Ghost Trick Phantom Detective
Because they’re light on traditional gameplay, interactive adventure games need compelling stories, characters, and puzzles in order to work. Getting this formula right is what made the Ace Attorney series successful, and getting it wrong is what makes Ghost Trick a failure.
Considering that Ghost Trick is the latest project from Ace Attorney creator Shu Takumi, the game’s bizarre premise shouldn’t come as a surprise. You play as Sissel, a recently deceased spirit who can manipulate inanimate objects and travel four minutes into the past. Combining these two abilities allows you to participate in Rube Goldberg-style setups where Sissel flips, opens, and rotates various objects in order to save people from their imminent deaths.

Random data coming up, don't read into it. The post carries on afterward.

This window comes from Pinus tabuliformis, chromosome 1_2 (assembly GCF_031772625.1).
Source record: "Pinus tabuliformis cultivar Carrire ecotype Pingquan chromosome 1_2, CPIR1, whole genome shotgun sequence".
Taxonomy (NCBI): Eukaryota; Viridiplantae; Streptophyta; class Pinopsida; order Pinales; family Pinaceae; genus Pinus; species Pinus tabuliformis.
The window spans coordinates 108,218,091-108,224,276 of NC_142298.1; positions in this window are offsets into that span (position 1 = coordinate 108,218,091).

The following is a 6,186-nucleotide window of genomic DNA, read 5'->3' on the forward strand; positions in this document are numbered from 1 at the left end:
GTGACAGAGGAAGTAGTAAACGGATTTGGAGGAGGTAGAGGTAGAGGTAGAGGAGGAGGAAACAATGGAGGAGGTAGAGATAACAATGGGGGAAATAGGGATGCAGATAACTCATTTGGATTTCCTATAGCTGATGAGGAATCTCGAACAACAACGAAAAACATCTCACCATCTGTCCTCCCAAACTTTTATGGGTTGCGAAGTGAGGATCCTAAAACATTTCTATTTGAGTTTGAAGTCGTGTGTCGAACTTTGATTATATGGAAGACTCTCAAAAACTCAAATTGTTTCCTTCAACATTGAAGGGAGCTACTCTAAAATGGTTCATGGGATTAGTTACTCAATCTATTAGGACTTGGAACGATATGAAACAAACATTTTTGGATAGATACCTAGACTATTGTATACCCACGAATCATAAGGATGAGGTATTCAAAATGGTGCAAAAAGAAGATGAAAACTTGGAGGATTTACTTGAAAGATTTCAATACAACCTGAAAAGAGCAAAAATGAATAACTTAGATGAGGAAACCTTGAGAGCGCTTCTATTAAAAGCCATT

The concept is cool, but I was disappointed to discover that Ghost Trick doesn’t have nearly the same charm as the Ace Attorney series. Sissel falls flat as a hero, the story uses convenient amnesia as a constant crutch, and a series of predictable twists deflate the overall mystery. In a game that depends on a strong narrative to keep players engaged, these shortcomings are difficult to forgive.
To make matters worse, Ghost Trick also stumbles in its puzzle design. Instead of allowing for the trial-and-error that leads to “ah-ha” moments of discovery, many situations have rigid solutions that you must execute with precise timing. If you miss your one chance to possess a man riding by on a bicycle, or hit a tennis ball prematurely, you’ll have to go back to a checkpoint. The checkpoints aren’t well placed, either; expect to re-watch scenes (though you can skip through dialogue) and repeat actions just to get another shot at the problem areas.
Though the game misses some important marks, it isn’t a completely lost cause. The character animations are incredibly fluid and impressive, and several of their conversations are good for a chuckle. Unfortunately, these scattered bits of life aren’t enough to bring Sissel’s adventure back from the dead.